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Product details

  • Audio CD: 8 pages
  • Publisher: Penguin; Unabridged edition (24 Sep 2009)
  • Language: English
  • ISBN-10: 0141044101
  • ISBN-13: 978-0141044101
  • Product Dimensions: 13.4 x 3 x 13.7 cm
  • Average Customer Review: 3.4 out of 5 stars  See all reviews (98 customer reviews)
  • Amazon Bestsellers Rank: 1,346,777 in Books (See Top 100 in Books)

More About the Author

Nick Hornby was born in 1957, and is the author of six novels, High Fidelity, About a Boy, How To Be Good, A Long Way Down (shortlisted for the Whitbread Award)Slam and Juliet, Naked. He is also the author of Fever Pitch, a book on his life as a devoted supporter of Arsenal Football Club, and has edited the collection of short stories Speaking with the Angel. He has written a book about his favourite songs, 31 Songs, and his reading habits,The Complete Polysyllabic Spree. In 2009 he wrote the screenplay for the film An Education. Nick Hornby lives and works in Highbury, north London.



Product Description

Review

Hornby writes with a funny, fresh voice which skewers male and female foibles with hilarious accuracy (Guardian )

He should write for England (Observer )

Hornby is a fine writer, swift and pointed, with a lighter, more mischievous heart than he lets on, and more sympathy for the devil than he admits to (New York Magazine )

About the Author

Nick Hornby was born in 1957. He is the author of five previous novels, High Fidelity, About a Boy, How To Be Good, A Long Way Down (shortlisted for the Whitbread Award) and Slam; three works of non-fiction, Fever Pitch (winner of the William Hill Sports Book of the Year Award), 31 Songs (shortlisted for the National Books Critics Circle Award) and The Complete Polysyllabic Spree; and a Pocket Penguin book of short stories, Otherwise Pandemonium. He has also edited two anthologies, My Favourite Year and Speaking With the Angel. In 1999 he was awarded the E. M. Forster Award by the American Academy of Arts and Letters and in 2002 he won the W. H. Smith Award for Fiction. He recently wrote the screenplay for a film, An Education. Nick Hornby lives and works in Highbury, north London.

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Customer Reviews

3.4 out of 5 stars

Most Helpful Customer Reviews

6 of 6 people found the following review helpful By Jeremy Walton TOP 1000 REVIEWERVINE VOICE on 27 Jan 2011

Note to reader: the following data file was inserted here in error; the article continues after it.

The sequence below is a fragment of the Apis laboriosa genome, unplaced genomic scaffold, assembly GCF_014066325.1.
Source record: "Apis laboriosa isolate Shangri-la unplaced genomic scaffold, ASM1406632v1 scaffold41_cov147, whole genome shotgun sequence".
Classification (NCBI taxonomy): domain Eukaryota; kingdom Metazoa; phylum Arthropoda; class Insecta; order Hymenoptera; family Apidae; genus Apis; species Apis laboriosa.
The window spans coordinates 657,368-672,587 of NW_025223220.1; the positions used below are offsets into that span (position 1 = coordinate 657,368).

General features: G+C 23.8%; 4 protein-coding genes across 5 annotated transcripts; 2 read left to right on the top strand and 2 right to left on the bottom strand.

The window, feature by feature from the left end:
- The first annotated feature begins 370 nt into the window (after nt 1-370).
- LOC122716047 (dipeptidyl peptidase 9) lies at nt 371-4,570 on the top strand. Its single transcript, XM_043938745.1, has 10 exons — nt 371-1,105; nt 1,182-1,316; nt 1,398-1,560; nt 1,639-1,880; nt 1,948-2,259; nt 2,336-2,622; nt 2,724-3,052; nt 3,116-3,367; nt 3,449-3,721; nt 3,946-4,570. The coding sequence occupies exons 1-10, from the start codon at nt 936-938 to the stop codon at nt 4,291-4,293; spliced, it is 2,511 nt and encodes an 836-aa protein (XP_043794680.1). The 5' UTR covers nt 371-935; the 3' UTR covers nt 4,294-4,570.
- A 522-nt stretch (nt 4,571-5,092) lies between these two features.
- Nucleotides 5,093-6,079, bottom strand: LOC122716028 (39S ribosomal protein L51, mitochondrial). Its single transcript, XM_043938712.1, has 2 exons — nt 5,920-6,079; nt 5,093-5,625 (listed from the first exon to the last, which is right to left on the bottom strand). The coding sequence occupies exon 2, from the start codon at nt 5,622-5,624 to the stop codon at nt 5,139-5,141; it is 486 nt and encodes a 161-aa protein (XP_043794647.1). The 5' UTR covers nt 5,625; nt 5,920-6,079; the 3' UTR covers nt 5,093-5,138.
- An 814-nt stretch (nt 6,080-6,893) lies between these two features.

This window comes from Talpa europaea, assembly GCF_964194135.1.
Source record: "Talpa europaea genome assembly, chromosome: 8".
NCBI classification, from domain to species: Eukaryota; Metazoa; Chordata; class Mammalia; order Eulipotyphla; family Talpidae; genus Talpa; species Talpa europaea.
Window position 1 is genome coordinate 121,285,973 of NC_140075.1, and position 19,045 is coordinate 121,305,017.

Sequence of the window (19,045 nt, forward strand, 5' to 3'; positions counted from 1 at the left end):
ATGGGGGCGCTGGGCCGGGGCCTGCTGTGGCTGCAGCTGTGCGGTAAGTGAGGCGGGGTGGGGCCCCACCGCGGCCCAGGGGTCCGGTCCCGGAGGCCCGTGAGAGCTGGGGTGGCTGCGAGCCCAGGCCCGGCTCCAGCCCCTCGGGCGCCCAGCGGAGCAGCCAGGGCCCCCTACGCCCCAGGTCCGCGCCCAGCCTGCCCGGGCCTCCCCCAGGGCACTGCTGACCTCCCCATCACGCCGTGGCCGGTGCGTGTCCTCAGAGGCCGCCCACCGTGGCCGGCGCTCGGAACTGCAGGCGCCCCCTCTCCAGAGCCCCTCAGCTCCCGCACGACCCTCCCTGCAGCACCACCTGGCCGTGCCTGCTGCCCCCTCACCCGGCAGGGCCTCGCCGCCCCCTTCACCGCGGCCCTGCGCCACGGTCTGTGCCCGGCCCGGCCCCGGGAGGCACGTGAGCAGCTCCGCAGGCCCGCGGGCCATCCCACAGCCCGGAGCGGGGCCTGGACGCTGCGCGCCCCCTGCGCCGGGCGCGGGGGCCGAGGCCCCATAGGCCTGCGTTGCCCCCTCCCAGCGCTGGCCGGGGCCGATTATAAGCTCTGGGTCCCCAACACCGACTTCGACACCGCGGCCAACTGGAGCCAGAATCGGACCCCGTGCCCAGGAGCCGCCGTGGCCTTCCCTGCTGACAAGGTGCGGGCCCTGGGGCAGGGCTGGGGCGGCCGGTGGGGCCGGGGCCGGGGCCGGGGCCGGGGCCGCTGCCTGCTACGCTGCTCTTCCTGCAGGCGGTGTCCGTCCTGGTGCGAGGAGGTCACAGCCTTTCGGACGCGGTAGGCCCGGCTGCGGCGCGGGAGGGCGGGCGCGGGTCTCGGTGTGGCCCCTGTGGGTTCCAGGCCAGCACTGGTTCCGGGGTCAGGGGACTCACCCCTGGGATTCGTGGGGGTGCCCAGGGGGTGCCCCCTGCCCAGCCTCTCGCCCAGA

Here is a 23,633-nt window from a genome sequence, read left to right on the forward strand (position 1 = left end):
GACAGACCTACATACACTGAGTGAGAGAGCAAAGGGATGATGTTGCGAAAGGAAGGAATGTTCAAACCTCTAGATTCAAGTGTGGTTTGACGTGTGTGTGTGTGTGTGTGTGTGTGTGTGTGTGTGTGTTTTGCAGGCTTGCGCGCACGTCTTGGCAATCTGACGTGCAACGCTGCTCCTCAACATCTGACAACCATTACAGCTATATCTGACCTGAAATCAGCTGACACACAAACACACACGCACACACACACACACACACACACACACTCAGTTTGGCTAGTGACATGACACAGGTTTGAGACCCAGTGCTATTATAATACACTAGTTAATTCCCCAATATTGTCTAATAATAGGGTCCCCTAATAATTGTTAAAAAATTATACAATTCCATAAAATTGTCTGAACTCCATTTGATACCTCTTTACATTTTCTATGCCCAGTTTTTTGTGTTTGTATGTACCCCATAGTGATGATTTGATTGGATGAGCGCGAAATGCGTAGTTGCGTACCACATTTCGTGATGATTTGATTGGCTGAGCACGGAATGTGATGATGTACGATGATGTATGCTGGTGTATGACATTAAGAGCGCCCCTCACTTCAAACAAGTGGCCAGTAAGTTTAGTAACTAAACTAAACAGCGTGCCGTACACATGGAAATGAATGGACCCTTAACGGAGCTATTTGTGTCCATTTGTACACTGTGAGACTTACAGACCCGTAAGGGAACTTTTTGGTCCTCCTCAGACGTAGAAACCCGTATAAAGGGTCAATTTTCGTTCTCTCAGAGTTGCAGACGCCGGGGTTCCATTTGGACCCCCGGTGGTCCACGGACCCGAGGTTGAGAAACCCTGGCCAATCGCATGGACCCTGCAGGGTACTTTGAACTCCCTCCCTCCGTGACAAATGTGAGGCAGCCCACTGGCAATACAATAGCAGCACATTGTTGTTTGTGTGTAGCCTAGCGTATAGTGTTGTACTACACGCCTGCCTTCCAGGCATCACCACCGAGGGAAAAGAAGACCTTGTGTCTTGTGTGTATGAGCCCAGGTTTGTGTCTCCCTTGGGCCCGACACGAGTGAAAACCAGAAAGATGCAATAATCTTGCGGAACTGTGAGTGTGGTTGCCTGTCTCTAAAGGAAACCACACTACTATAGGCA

Format: Paperback
My daughter bought this for my birthday last year, to add to the shelf containing all of Nick Hornby's books that I've been reading and re-reading over the years. So I'm a fan (which fits in with the subject of this tale), but not - I think - an uncritical one. The story has a promising start as we're introduced to Duncan - the latest in a long line of Hornby's feckless middle-aged male heroes, with too much money and time on their hands to prevent them from developing slightly obsessive relationships with music, films and books, whilst paying less attention to the people around them (in this case, Annie, for whom the adjective 'long-suffering' seems to have been specifically coined). The original version of this character was High Fidelity's Rob, but Hornby still knows enough about him (and his readers) to provide little shocks of recognition: in particular on p21, when Duncan comes back from his holiday with Annie and only picks out his Amazon parcels, leaving the rest of the mail for Annie to deal with, I started to wonder if Hornby had installed a webcam in my own house.

In spite (or maybe because) of being able to relate uncomfortably to Duncan, I didn't feel the book maintained its hold on me. The main story is promising: Duncan's obsession with Tucker Crowe, an obscure, retired American singer-songwriter and Annie's attempts to find meaning in her relationship with him, in her life, and in the town they inhabit ("the North's answer to a question nobody asked"). This is promising stuff, and there are interesting digressions on the nature of art, fandom, relationships, parenthood and the influence of the Internet on communications along the way.